Thanks to Simon and Schuster UK for approving a review copy via Netgalley.
Book lover, Darcy Archer, has the ideal job in a small independent bookstore in Manhattan. For a single girl, in her thirties, who adores classic literature and surrounds herself with books at home and work, she is quite content. Her dreams are set in the world of Jane Austen and the Bronte Sisters. She has a tiny apartment, regularly meets us with her aunt, who raised her after her parents death, and enjoys her daily bike ride through the busy streets of the city. That is, until she runs over a man out walking his dog, and things get a little bizzare.
The man, unconscious, is rushed off in an ambulance but Darcy is left with his rather large dog and no idea how to reunite them. There is also a beautifully wrapped gift left at the scene of the accident and she feels obliged to make sure the present also makes it to its intended owner.
She begins a the unusual manhunt and, with some help from her fellow booksellers, she finds Aidan. Happy ever after, right? Actually, no. There is a small problem. Other than his name, Aidan has no memory of his life before the collision. Trapped in the hospital, it is left to Darcy to try and figure out who Aidan is, and why no one seems to be looking for him?
This novel is set in the snowy December period that lends to some beautiful descriptions of Manhattan, and all its glories, under the crisp frost, ice and snow. Christmas shoppers are out in force and the atmosphere is positively dreamy. However, I read this on a (rare) scorcher of a day in Ireland, and didn't feel the out-of-season vibe that a reader sometimes gets when turning the pages of a Christmas book. The season is irrelevant to the story, so don't be put off by a bit of snow or fairy lights on the streets.
One of my favourite aspects of the book was that each chapter begins with a famous literary quote. Each one seems to be have lovingly chosen rather than just Googled and I recognised a lot along the way. Darcy's character was a complete book nerd, which I am too, and I felt like we could be great friends if she wasn't fictional! Her investigative skills were a bit slumped and not thought through very well, but I think this was perfect for her persona. More pen and paper than i-cloud, letter writing than e-mails. I found her work colleagues a lovely addition, a real mix of characters that gelled well, despite their different backgrounds.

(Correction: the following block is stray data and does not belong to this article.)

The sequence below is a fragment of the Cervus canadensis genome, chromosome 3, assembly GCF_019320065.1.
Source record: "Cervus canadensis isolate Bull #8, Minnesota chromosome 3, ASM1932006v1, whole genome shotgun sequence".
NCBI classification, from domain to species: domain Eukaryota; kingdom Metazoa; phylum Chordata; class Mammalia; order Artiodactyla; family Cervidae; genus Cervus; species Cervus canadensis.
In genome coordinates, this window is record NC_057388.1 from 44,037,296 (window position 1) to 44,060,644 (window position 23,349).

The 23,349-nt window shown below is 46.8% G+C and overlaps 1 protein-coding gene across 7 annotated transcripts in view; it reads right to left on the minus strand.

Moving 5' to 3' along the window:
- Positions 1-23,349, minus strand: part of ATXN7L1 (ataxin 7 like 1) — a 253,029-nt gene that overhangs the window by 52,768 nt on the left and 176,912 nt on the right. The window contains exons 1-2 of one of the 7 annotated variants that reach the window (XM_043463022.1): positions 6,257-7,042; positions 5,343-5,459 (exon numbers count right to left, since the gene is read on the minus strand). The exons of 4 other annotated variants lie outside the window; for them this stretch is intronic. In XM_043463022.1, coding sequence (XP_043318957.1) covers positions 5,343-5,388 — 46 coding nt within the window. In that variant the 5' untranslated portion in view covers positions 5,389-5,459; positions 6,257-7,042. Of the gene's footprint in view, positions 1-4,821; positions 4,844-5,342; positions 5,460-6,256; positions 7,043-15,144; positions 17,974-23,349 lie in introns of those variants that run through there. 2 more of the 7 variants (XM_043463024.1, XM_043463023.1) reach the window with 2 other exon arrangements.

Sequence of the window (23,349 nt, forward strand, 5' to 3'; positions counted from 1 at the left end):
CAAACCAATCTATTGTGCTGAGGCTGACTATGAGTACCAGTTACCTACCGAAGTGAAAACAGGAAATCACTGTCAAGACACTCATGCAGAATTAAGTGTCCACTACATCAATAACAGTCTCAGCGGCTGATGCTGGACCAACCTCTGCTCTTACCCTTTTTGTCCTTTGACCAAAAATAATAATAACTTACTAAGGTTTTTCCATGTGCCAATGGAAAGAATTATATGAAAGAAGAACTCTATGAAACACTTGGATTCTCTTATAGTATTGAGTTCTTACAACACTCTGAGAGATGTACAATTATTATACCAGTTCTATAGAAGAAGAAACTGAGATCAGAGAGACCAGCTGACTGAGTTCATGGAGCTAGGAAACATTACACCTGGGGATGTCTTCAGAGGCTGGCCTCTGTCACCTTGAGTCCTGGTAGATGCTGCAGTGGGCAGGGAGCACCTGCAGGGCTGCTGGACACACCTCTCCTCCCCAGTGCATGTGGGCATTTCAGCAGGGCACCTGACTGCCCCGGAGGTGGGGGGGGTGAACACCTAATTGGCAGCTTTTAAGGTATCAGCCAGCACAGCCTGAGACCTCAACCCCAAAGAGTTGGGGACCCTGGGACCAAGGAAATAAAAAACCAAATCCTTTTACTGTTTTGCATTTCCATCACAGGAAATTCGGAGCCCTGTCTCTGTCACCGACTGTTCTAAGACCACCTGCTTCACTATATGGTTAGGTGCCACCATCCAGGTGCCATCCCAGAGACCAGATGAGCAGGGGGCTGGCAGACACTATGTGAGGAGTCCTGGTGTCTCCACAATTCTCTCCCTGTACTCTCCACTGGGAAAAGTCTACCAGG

I have been a fan of Melissa Hill for many years and was delighted to see that, if anything, she is getting better and better with each book. I have added this to my Top 5 reads for summer, as not many books cause me to ignore all my daily chores and even forget to feed my children at their normal times. Maybe the sunshine helped, maybe it was pure laziness, but I think it was more that I was in Darcy's world for those three or four hours and could smell the bookstore, feel the spines of the classics and wanted to be walking down the streets of Manhattan with my dog on a lead and a Starbucks in my hand. Well done Melissa. A fantastic light read, with fab quotes and lots of book talk. But, you owe me a days housework!!
This edition of A Gift To Remember is published by Simon and Schuster UK on 3rd July 2014
Although this was released last year in trade paperback, with a different cover, I somehow missed the boat and didn't get my hands on a copy. Seeing it again reminded me that it was on my TBR list and started it the minute it arrived. Here is a glimpse of the original cover.......